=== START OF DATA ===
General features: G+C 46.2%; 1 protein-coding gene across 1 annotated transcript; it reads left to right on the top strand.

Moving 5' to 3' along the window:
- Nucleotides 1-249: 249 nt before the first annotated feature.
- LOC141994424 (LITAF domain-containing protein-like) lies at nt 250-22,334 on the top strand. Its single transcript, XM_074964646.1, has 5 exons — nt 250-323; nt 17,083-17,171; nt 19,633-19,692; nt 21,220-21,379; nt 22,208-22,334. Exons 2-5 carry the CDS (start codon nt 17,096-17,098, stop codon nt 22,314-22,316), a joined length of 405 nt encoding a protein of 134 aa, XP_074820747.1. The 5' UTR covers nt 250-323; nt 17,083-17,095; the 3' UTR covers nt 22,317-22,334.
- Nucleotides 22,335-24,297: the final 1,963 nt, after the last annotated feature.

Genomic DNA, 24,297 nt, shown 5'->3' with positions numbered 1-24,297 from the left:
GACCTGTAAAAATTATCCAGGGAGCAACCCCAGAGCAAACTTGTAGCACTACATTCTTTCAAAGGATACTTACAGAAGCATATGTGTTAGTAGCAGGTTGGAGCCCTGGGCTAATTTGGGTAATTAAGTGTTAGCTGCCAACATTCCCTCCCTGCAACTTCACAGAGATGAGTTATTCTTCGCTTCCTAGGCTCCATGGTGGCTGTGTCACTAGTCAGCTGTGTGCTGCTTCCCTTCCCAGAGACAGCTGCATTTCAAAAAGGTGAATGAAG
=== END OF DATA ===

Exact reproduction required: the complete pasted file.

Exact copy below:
General features: G+C 46.2%; 1 protein-coding gene across 1 annotated transcript; it reads left to right on the top strand.

Moving 5' to 3' along the window:
- Nucleotides 1-249: 249 nt before the first annotated feature.
- LOC141994424 (LITAF domain-containing protein-like) lies at nt 250-22,334 on the top strand. Its single transcript, XM_074964646.1, has 5 exons — nt 250-323; nt 17,083-17,171; nt 19,633-19,692; nt 21,220-21,379; nt 22,208-22,334. Exons 2-5 carry the CDS (start codon nt 17,096-17,098, stop codon nt 22,314-22,316), a joined length of 405 nt encoding a protein of 134 aa, XP_074820747.1. The 5' UTR covers nt 250-323; nt 17,083-17,095; the 3' UTR covers nt 22,317-22,334.
- Nucleotides 22,335-24,297: the final 1,963 nt, after the last annotated feature.

Genomic DNA, 24,297 nt, shown 5'->3' with positions numbered 1-24,297 from the left:
GACCTGTAAAAATTATCCAGGGAGCAACCCCAGAGCAAACTTGTAGCACTACATTCTTTCAAAGGATACTTACAGAAGCATATGTGTTAGTAGCAGGTTGGAGCCCTGGGCTAATTTGGGTAATTAAGTGTTAGCTGCCAACATTCCCTCCCTGCAACTTCACAGAGATGAGTTATTCTTCGCTTCCTAGGCTCCATGGTGGCTGTGTCACTAGTCAGCTGTGTGCTGCTTCCCTTCCCAGAGACAGCTGCATTTCAAAAAGGTGAATGAAG